30 Minute Timeout for Office 365 Beginning 8/10

Posted July 26th, 2017 at 1:28 pm.

Beginning Thursday, August 10th Office 365 (webmail) will time out after 30 minutes of inactivity. This means that if you have your email or calendar open in a web browser and haven’t used it in 30 minutes, it will log you out and you will need to log in again before using them.

Over the past year, LITS has been aligning session timeouts for core College systems to recommended practice for responsible risk management. Office 365 is the final system to change. This enhancement helps to safeguard your privacy and sensitive College data if you forget to log out of your account on a public computer.

This 30 minute timeout does not affect local clients (i.e. the Outlook desktop client), sync clients (i.e Mail and Calendar on iOS), or Skype sessions.

Contact the Help Desk with questions: help@brynmawr.edu, 610-527-7440, lits.brynmawr.edu.

A few FAQs

What do I need to know?

  • This timeout applies to Outlook for Web.
  • It is an idle timeout, meaning it signs out after 30 minutes of no activity in Outlook for Web.
  • Emails and other items in 365 autosave frequently so work is not lost.
  • We get that this is a challenging change, and protecting College and student data is everyone’s responsibility.
  • If this impacts your work, there are options (see below).

What’s an idle timeout?

Session timeouts take effect after a set amount of inactivity by the person logged in to the system.Ideally from the perspective of our auditors, all significant systems where people log in would be set to a session timeout triggered by 30 minutes or less of inactivity.

Microsoft tech documentation explains it this way:

“When users authenticate in any of the Office 365 web apps or mobile apps, a session is established. For the duration of the session, users won’t need to re-authenticate. Sessions can expire when users are inactive, when they close the browser or tab, or when their authentication token expires for other reasons such as when their password has been reset. The Office 365 services have different session timeouts to correspond with the typical use of each service.”

We have set our Outlook Web Apps token to expire after 30 minutes of inactivity.

Why has this change been made?

Almost every person with an email account has some sensitive data in email.  We have placed session timeouts on significant systems to mitigate against the risk of a BMC login being hijacked.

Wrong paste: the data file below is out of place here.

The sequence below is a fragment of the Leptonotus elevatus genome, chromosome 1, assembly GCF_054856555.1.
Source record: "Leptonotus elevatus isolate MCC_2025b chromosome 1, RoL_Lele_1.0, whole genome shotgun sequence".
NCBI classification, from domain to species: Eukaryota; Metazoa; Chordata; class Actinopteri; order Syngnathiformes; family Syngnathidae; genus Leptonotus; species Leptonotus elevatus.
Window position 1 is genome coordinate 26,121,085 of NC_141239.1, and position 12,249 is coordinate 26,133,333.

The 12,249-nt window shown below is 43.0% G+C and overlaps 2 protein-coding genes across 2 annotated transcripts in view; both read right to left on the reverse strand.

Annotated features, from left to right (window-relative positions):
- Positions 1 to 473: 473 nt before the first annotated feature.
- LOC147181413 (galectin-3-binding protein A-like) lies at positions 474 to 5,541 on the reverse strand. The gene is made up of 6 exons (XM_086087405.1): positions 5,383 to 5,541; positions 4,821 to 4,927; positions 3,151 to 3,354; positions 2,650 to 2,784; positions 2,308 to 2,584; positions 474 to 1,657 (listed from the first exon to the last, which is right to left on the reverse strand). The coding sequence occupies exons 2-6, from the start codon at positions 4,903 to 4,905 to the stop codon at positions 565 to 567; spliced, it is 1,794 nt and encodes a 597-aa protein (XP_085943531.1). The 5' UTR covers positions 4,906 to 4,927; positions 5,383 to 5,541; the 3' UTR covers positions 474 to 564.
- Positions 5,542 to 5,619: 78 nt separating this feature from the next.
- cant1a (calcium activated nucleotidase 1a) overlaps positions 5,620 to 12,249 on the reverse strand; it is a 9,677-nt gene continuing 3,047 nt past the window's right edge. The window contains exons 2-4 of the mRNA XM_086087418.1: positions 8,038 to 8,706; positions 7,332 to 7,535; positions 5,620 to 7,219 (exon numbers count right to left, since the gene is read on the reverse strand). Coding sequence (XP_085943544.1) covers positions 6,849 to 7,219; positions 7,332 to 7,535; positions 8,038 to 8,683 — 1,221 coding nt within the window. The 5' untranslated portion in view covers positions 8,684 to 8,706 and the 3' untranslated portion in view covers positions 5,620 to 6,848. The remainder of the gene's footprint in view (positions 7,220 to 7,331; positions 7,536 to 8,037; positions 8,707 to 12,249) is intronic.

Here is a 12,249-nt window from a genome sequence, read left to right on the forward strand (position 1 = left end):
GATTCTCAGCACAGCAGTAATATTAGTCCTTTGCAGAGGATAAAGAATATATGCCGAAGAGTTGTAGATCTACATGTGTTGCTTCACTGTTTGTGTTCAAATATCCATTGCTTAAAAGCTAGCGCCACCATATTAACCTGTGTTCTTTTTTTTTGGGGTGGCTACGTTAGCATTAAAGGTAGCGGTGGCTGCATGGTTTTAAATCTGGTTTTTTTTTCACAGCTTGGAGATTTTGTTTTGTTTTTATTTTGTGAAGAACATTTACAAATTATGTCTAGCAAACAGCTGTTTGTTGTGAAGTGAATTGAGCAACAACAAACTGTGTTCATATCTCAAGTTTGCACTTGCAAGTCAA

A Web-based application has no way of knowing whether users are here on campus on managed machines, or elsewhere around the world at a business center, library, or Internet cafe.  The risk of an information breach because someone is left logged in for multiple hours in a place they should not be is substantial.  Our policies remain more generous than those of many businesses and other institutions.

This is part of a larger College information security initiative.

What are my options if I find this change impacts my work?

  • If your issue is staying logged into email on a College machine, you might consider using the local Outlook 2016 application on your College machine.  Instructions can be found at http://techdocs.blogs.brynmawr.edu/1069. You should already have it installed, and if you don’t (or if you have trouble setting it up), a quick call or email to the Help Desk can help you get set up.
  • If you find that you are missing meetings or notifications, Outlook 2016 will also address this, however another option is to set up either the Outlook Mobile App or a mobile sync (see http://techdocs.blogs.brynmawr.edu/346) for phone-based alerts.
  • If you are currently using the OWA App on your mobile device and are having trouble with timeouts, try switching to the Outlook App.

If the Outlook client doesn’t time out, how is that safer than if the Web didn’t time out?

We recommend the Outlook client on your College computer (which has a 30 minute computer inactive lock), or on your mobile device (which the Data Handling Policy requires to have a locking passcode). These mechanisms provide similar protection to the Web-based timeout.

What about convenience?

We understand that timeouts can be inconvenient for people, and we’re balancing that understanding with industry best practices and the recommendations of our auditors. Most peer institutions currently have session timeouts set to between 10 and 30 minutes of inactivity.

Is this the only timeout?

No, it is the last in a series, including College computers, PeopleSoft (Bionic), etc to have 30 minute inactive timeouts.  Certain environments such as Moodle and computers in classrooms have longer timeouts due to the specific nature of their use. Other systems such as kiosks and lab computers have shorter lock, logout, and reset windows.

Does this only apply to [my constituency]?

These timeouts apply across the board, and are not limited to only staff, only faculty, or any other particular group.



Filed under: Announcements Tags: by Melissa Cresswell

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